Welfare in Georgia: A Rebuttal to Neil deMause

A friend sent me a link today from slate.com which was critical of the difficulty to obtain Welfare (that is cash benefits only – healthcare and food stamps are much easier to obtain) in Georgia. The principal problem the article argues: It’s too hard for Georgians to get cash benefits from the Government.

“What [Georgia’s stance on Welfare] has created is a land that welfare forgot, where a collection of private charities struggle to fill the resulting holes. For the Atlanta Community Food Bank, that means sending out more than 3 million pounds of canned goods, bread, and other groceries each month to churches in and around Atlanta to help feed the state’s growing number of poor and near-poor. The food bank’s staff also helps arrange for free tax prep services, and helps the city’s poor apply for food stamps and Medicaid.”

Poverty is terrible. I think everyone can agree with that, but the principal question I keep asking myself is: What is the author complaining about?  He’s not complaining about poverty. He doesn’t seem to be complaining about the fact the poor are being helped. Does he not like the way they are being helped? I don’t get it.

Other than being a simple attack on a conservative State’s methodology on distributing aid to it’s residents I find no value to this very popular article. If the author’s job was to bring traffic to Slate.com he succeeded. If his ultimate goal was to be a journalist, a communicator of valuable information, an advocate for the poor against injustice – he failed miserably.

Personally, I find no fault in Georgia’s Welfare practices. Georgia is essentially doing exactly what their conservative base wants: asking people to voluntarily take care of their community with donations and through charities rather than via Government and tax dollars. Georgia complied to the voters and best of all – it seems to be WORKING! How can this be turned into a negative thing accept for the fact that it does not meet the supposedly “liberal” code?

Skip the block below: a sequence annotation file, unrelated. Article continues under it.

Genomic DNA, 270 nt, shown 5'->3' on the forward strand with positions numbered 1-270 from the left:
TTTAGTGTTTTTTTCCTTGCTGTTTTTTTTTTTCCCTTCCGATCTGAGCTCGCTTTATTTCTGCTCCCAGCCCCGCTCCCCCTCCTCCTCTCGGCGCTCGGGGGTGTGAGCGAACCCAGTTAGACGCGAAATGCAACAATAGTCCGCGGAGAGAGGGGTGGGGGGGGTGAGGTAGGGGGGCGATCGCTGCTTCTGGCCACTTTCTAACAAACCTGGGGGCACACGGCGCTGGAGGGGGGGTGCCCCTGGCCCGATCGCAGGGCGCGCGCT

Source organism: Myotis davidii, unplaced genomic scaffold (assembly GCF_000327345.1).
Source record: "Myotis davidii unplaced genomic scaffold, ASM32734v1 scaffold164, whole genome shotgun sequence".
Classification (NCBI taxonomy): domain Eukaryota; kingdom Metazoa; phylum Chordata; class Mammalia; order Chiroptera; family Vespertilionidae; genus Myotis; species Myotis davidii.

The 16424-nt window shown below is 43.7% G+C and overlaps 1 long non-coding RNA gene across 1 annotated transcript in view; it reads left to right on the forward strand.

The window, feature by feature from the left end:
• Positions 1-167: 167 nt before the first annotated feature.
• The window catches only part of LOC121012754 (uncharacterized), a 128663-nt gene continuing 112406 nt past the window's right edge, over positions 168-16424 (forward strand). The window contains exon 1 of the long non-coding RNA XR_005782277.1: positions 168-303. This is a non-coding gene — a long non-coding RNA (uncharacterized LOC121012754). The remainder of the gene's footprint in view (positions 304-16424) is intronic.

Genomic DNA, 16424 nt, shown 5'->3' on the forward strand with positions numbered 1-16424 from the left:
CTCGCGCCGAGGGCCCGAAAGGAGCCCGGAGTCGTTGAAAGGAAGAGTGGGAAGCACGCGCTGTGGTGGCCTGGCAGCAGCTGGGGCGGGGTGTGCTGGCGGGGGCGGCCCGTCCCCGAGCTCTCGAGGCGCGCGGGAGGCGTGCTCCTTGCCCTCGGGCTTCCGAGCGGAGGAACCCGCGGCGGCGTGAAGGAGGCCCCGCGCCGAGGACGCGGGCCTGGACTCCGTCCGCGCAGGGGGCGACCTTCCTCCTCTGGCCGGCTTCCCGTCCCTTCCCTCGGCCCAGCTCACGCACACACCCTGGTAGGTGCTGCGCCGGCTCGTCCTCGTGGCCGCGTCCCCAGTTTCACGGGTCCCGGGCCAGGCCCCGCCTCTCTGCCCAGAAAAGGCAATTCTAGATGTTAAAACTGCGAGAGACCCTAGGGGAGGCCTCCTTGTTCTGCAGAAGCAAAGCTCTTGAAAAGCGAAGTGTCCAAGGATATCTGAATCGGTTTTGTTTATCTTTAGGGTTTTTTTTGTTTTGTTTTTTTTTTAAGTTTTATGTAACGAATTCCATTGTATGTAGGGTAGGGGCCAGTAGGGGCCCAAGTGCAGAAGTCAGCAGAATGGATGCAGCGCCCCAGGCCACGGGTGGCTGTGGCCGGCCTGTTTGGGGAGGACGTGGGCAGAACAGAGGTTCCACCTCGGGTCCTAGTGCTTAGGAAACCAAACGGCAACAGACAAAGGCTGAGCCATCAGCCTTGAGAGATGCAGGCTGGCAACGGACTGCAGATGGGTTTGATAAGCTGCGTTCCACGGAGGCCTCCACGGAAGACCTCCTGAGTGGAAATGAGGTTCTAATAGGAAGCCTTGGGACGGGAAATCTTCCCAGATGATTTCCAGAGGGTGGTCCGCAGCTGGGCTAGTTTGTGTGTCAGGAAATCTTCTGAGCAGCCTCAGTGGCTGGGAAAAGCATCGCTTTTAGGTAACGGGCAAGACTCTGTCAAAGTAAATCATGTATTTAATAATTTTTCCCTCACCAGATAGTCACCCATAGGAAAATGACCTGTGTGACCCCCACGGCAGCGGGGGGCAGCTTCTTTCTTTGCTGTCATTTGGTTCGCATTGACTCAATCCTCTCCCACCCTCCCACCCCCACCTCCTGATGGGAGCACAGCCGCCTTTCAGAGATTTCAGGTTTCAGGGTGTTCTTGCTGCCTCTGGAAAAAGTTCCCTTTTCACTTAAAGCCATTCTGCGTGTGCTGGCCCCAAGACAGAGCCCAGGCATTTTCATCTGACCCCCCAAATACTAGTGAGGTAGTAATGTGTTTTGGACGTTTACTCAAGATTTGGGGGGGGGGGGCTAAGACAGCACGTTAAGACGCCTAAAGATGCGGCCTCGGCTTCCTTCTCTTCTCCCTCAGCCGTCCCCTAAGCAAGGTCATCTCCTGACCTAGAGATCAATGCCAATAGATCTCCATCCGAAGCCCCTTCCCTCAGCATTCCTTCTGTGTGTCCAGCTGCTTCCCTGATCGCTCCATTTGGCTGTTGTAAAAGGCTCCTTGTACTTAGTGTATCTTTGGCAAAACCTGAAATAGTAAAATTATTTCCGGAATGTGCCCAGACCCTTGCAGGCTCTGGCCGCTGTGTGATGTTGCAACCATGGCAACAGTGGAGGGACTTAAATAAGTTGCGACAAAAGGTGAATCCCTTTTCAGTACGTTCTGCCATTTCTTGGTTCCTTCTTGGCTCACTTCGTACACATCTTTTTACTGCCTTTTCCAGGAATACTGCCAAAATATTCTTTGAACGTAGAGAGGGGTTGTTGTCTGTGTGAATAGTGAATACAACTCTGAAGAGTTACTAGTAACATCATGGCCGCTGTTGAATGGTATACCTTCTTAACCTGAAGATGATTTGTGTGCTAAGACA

One commenter points this out:

This *could* have been an article about how ordinary Georgians are looking after their own through private means. Where does the Atlanta Community Food Bank get the resources to distribute 3 million pounds of food per month?

I am personally tired of Liberal (and Conservative) posters on popular websites twisting information to fit an agenda. If anything Georgia proves that it is possible to support the poor without demanding the Government do it for you.

In general, I think giving free cash via welfare to anyone should be tightly controlled – especially when you consider the potential for abuse in such a system. So if people are being fed, cared for, and looked after – by their neighbors no less – then why is this article so popular? Why do some people find Georgia’s methodology so immoral? Isn’t the ultimate goal to help people?

I suppose in the end it’s all about your idea as to the roll of Government. For me, I think putting more power and responsibility in the hands of the people is always a good thing. Asking the Government to centrally plan and disperse aid almost always fails and is a poor replacement for privately ran charities.

1 thought on “Welfare in Georgia: A Rebuttal to Neil deMause

  1. Rattlesnake

    Of course it is immoral. The state must be involved in as much as possible, because something about everyone paying their fair share or something. I mean, this doesn’t involve every rich person (except for the ones who contribute to Democrats or exploit loopholes to find ways around it) giving their money to the poor. Therefore, we should all be outraged about this.


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